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Reshaping women’s basketball

However, IU women’s basketball coach Felisha Legette-Jack said she doesn’t mind them.

Since she took the oath in 2006 to roam the sidelines, she knew many possessed the utmost disregard and a blind eye toward women’s basketball. She knew the band and the players’ families were the only guarantees night in and night out.

Sooner or later, Legette-Jack realized she needed to send a message that would really hit Hoosier nation hard.

And after a home loss to Xavier earlier in the season, she did just that.

“We feel like we have a home-court advantage when we are on the road, and that’s unbelievable,” the third-year coach said. “The worst number I see here is 506 on a Sunday afternoon when our women compete for our University and our community.”

Fast forward 16 games from that very call-out, and boy, have things changed.

Now, not just moms and dads, drummers and tuba players come to the games, but students are filing into Assembly Hall when the women’s squad sports those candy stripes.

With the help of more attendees, IU (14-4, 7-2) currently sits in second place and is in the hunt to capture its first Big Ten title since the 1982-83 season.

It has taken a long time, but it’s gratifying to see fans support a team that isn’t the athletics department’s money-maker.

You would think people would take advantage of dirt-cheap tickets – less than $10 for general admission and free for students with their IU IDs – to witness Division I basketball before their very eyes. Yet preconceived notions dictate society, especially when it comes to gender equality in sports.

The common perception is the women’s game is beneath the men’s. Not true. The competition is just different.

Of course, women don’t play above the rim. They preach more team orientation, whereas the men’s game tends to rely on the superstar and feeds off of his presence.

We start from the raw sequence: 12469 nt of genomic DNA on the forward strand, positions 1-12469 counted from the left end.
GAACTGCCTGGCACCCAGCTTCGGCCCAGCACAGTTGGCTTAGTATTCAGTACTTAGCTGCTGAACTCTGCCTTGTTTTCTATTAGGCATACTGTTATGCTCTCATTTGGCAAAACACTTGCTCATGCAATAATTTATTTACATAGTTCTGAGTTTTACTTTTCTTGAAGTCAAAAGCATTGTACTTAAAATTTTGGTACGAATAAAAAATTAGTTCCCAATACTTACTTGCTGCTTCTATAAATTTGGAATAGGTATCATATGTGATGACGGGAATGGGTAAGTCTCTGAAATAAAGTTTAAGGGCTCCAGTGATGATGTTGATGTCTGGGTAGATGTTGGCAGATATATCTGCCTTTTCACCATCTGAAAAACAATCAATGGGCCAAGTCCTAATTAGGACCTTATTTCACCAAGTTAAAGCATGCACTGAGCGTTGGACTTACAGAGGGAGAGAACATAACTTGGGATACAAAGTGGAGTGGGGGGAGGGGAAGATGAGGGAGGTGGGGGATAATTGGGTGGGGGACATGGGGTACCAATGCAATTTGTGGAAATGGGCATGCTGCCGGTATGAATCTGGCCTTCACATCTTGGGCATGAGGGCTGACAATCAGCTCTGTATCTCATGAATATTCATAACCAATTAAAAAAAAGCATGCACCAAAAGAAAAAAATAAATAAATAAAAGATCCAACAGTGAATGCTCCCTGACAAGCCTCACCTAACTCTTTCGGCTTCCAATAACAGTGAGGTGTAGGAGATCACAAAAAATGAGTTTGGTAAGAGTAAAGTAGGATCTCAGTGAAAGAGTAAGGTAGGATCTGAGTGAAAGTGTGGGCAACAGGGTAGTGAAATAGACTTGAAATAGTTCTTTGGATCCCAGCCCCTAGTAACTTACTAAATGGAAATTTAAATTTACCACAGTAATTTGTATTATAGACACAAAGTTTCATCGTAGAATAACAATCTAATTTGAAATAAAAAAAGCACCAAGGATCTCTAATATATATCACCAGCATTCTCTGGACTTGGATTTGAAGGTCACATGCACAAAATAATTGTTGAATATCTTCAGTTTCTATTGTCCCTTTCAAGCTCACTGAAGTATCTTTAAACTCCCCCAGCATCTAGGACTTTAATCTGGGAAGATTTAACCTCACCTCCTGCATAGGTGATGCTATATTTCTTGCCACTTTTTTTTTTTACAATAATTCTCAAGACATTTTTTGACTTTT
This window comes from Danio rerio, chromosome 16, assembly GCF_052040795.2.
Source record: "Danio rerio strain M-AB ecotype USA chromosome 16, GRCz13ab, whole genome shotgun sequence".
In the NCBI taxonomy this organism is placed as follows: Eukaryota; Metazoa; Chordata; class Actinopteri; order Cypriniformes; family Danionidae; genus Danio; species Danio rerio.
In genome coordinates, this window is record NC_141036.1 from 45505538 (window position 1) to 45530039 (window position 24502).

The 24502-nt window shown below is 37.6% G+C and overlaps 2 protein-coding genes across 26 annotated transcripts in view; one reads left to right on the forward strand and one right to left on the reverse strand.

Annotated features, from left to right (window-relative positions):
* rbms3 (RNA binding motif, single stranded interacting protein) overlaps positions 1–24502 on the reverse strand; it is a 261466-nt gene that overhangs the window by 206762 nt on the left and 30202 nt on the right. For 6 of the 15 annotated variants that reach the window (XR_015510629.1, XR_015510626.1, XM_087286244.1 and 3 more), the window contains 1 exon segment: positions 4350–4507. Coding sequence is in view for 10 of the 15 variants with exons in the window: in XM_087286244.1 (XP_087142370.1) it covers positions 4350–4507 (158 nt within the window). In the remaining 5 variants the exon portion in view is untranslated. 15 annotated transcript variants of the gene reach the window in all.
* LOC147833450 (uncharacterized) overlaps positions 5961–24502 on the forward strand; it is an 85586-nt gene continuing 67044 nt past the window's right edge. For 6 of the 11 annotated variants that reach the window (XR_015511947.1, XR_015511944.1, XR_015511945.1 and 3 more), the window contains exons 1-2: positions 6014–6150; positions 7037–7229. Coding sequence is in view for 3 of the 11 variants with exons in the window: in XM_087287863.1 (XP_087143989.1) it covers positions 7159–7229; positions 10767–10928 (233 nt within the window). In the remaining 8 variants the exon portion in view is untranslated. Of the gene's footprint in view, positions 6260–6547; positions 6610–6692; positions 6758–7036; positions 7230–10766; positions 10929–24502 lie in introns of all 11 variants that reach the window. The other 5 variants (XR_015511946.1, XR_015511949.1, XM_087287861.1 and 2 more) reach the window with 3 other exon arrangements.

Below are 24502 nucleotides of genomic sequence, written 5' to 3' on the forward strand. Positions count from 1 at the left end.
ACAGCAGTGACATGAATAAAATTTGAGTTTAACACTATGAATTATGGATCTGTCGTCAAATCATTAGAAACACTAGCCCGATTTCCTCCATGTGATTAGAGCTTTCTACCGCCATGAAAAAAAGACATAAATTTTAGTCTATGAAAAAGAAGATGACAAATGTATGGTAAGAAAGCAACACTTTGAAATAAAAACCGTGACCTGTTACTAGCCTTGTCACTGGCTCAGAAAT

So to say Legette-Jack’s team isn’t as entertaining as Tom Crean’s group is both bogus and inconsiderate.

If anything, Crean realizes Legette-Jack is reshaping the views of women’s athletics just as much as he’s molding the public’s opinion of his team.

Her team’s tenacity and relentless effort led by two 1,000-point scorers – junior guard Jamie Braun and senior Whitney Thomas – have put women’s hoops back on the map. Not to mention Legette-Jack’s exuberance and zest for coaching makes fans believe IU can stand toe-to-toe against powers like Connecticut, Duke and North Carolina.

So when Purdue traveled south for its annual rivalry with IU, Legette-Jack knew fans were coming. She was right.

“How about that crowd?” Legette-Jack said in sheer excitement. “Four thousand fans and it seemed like there were about 10,000 fans.”

Next, the Hoosiers went back on the road. They traveled to Wolverine country and earned another solid conference victory against Michigan.

Then it was on to Illinois, the worst team in the Big Ten.

IU lost.

But now it’s time to head back to Bloomington, and heads won’t be down for long. After all, Legette-Jack and her Hoosiers are returning to Assembly Hall – a place they finally can call home.

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